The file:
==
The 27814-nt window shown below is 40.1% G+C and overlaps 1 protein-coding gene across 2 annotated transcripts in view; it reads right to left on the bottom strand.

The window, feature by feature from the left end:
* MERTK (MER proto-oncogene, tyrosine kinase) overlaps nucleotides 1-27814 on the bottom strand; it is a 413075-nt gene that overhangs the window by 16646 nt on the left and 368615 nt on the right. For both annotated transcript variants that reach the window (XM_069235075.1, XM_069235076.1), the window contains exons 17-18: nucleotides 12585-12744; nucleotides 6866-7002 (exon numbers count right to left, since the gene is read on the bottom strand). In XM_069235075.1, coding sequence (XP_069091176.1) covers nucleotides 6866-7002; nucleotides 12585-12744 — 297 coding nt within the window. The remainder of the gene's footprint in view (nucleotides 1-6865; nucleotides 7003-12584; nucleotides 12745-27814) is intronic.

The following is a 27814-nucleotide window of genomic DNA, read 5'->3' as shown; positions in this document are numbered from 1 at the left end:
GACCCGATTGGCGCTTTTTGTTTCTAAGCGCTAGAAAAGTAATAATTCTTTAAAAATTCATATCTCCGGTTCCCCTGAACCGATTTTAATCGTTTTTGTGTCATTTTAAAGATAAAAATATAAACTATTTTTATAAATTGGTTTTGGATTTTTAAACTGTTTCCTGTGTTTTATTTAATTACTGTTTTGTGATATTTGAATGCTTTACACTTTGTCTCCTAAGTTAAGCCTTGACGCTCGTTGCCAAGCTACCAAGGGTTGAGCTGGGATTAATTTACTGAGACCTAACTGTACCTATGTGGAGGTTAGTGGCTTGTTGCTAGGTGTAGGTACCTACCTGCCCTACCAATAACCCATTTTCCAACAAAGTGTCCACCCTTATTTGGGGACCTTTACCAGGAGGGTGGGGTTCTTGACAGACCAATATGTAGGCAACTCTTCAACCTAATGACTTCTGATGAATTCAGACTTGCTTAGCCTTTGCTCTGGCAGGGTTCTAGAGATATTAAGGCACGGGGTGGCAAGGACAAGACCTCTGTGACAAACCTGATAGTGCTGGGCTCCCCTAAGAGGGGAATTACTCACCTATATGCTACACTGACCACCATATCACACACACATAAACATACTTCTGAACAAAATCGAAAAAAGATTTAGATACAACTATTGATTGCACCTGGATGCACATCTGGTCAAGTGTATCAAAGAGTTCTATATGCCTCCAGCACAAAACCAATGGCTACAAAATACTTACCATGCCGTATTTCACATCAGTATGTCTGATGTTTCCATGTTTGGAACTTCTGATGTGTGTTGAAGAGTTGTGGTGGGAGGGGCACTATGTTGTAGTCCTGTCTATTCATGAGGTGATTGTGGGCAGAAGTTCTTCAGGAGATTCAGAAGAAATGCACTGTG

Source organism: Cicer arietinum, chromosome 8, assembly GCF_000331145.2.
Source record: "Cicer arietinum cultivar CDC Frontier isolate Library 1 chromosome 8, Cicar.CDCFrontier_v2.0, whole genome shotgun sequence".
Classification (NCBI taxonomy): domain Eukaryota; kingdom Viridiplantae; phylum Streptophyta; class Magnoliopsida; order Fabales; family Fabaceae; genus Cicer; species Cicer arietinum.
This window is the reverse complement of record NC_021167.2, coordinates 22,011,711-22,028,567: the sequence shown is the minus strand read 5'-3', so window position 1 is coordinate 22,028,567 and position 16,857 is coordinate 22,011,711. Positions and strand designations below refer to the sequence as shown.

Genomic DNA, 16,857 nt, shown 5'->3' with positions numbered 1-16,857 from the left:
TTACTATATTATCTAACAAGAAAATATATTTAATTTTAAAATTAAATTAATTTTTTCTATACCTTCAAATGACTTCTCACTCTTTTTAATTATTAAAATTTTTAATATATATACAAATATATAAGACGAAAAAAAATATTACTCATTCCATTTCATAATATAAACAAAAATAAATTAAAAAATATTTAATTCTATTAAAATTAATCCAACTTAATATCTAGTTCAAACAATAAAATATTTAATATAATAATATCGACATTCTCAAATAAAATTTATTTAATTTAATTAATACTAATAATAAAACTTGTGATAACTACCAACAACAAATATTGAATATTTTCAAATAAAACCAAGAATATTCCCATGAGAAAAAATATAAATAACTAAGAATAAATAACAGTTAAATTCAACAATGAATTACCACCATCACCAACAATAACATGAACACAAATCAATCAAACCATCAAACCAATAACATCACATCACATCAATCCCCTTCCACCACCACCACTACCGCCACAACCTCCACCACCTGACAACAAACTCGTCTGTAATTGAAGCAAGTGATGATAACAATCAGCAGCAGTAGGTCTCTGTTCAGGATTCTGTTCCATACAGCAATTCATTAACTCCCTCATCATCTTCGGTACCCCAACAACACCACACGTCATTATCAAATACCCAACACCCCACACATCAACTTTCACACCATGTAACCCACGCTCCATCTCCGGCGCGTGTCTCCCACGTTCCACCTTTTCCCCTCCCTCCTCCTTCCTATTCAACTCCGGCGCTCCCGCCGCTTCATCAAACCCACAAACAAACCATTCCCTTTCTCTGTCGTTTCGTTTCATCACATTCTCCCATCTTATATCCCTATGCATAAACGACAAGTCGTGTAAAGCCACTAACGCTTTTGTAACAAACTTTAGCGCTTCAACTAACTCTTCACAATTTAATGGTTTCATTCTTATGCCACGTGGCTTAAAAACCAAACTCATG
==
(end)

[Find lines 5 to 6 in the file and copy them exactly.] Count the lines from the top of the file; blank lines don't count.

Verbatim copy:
GACCCGATTGGCGCTTTTTGTTTCTAAGCGCTAGAAAAGTAATAATTCTTTAAAAATTCATATCTCCGGTTCCCCTGAACCGATTTTAATCGTTTTTGTGTCATTTTAAAGATAAAAATATAAACTATTTTTATAAATTGGTTTTGGATTTTTAAACTGTTTCCTGTGTTTTATTTAATTACTGTTTTGTGATATTTGAATGCTTTACACTTTGTCTCCTAAGTTAAGCCTTGACGCTCGTTGCCAAGCTACCAAGGGTTGAGCTGGGATTAATTTACTGAGACCTAACTGTACCTATGTGGAGGTTAGTGGCTTGTTGCTAGGTGTAGGTACCTACCTGCCCTACCAATAACCCATTTTCCAACAAAGTGTCCACCCTTATTTGGGGACCTTTACCAGGAGGGTGGGGTTCTTGACAGACCAATATGTAGGCAACTCTTCAACCTAATGACTTCTGATGAATTCAGACTTGCTTAGCCTTTGCTCTGGCAGGGTTCTAGAGATATTAAGGCACGGGGTGGCAAGGACAAGACCTCTGTGACAAACCTGATAGTGCTGGGCTCCCCTAAGAGGGGAATTACTCACCTATATGCTACACTGACCACCATATCACACACACATAAACATACTTCTGAACAAAATCGAAAAAAGATTTAGATACAACTATTGATTGCACCTGGATGCACATCTGGTCAAGTGTATCAAAGAGTTCTATATGCCTCCAGCACAAAACCAATGGCTACAAAATACTTACCATGCCGTATTTCACATCAGTATGTCTGATGTTTCCATGTTTGGAACTTCTGATGTGTGTTGAAGAGTTGTGGTGGGAGGGGCACTATGTTGTAGTCCTGTCTATTCATGAGGTGATTGTGGGCAGAAGTTCTTCAGGAGATTCAGAAGAAATGCACTGTG

Source organism: Cicer arietinum, chromosome 8, assembly GCF_000331145.2.